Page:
The apex bank has projected that non-oil GDP economic growth in the first quarter of 2019 will reach 3.1 per cent but will grow faster later. The overall GDP growth for the fourth quarter of 2018 is estimated at 4.4 per cent, driven by non-oil sector real growth, as well as accelerating oil production since October.
The upbeat projections are in line with the International Monetary Fund's projected growth of 3.7 per cent in real GDP for 2019 versus 2.9 per cent last year. According to IMF estimates, the outlook for the UAE is brighter than for the rest of the GCC. Economic activity is expected to strengthen steadily in the coming years with firming oil prices and other global indicators, and an easing pace of fiscal consolidation.
The IMF foresees GDP growing from $432.6 billion in 2018 to $455.5 billion this year and $475 billion in 2020. It predicts a shortfall of Dh26.1 billion for 2018 with revenues at Dh448.5 billion and expenditures at $474.6 billion. It estimates a Dh30.5 billion surplus for 2019 with revenues at Dh528.8 billion and expenditures at Dh498.3 billion. For 2020, it predicts revenues at Dh515.1 billion and expenditures at Dh510.7 billion. For the UAE, the IMF forecasts an average crude export price of $72.3 per barrel in 2019 compared to $71.9 last year.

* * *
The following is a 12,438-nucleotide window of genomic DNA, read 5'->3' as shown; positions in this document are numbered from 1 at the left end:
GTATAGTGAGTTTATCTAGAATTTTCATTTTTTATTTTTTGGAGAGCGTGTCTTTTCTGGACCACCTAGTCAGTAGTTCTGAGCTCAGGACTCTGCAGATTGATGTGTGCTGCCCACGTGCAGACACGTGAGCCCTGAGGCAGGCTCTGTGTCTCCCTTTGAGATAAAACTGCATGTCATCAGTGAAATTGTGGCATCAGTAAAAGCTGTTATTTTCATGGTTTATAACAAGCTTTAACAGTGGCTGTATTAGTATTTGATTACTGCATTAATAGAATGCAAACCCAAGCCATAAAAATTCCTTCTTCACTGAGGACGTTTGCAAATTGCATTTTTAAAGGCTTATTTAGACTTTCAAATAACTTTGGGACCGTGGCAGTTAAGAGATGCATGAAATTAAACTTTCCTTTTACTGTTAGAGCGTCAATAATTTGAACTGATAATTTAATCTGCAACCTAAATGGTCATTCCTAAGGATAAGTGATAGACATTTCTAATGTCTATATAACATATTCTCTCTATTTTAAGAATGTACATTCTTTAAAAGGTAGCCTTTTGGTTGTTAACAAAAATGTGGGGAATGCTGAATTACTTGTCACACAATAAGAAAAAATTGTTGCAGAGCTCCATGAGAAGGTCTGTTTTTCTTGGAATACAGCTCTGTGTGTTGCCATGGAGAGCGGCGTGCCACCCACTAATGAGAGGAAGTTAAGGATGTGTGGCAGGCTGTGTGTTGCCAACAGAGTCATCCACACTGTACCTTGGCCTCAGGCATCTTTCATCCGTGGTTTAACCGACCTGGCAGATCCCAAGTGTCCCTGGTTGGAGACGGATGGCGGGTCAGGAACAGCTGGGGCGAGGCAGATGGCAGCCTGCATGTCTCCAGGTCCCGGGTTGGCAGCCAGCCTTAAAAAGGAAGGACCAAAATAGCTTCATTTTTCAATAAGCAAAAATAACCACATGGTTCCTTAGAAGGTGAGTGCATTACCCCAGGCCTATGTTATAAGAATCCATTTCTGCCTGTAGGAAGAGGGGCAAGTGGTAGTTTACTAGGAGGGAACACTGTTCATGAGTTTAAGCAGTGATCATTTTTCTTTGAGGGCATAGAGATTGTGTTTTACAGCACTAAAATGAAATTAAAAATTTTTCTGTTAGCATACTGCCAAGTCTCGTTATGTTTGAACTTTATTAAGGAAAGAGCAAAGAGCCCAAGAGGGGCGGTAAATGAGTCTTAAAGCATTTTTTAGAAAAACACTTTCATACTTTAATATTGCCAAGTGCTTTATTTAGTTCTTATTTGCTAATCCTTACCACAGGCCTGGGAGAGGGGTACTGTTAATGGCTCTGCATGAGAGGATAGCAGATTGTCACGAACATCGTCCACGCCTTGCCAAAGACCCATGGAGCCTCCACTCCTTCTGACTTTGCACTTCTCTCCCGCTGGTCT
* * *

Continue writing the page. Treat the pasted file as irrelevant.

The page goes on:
"The contribution from the private sector is projected to rise owing to, among other things, the recently-announced reforms, continued recovery in private sector credit growth, and stronger consumption growth," Hazem Beblawi, the IMF's executive director for the UAE, said in an analysis.
Following the slowdown in 2015-16 due to a decline in crude prices, the UAE economy is recovering and growth momentum is expected to strengthen in the next few years with increased investment and private sector credit, improved prospects in trading partners, and a boost to tourism from Expo 2020, said the IMF report.
As private sector activity picks up and stimulus measures are phased out, fiscal consolidation is expected to resume, to ensure sufficient saving of oil wealth for future generations. The overall fiscal balance is projected to turn to a surplus next year on higher oil prices and remain positive over the medium term, the IMF said.
"The momentum behind the UAE's GDP growth over the next five years will likely be led by the country's transport and communication sector which is set to record GDP growth of 7.9 per cent, followed by construction [4.2 per cent], and real estate and business services [3.8 per cent]," a Dubai Chamber study said.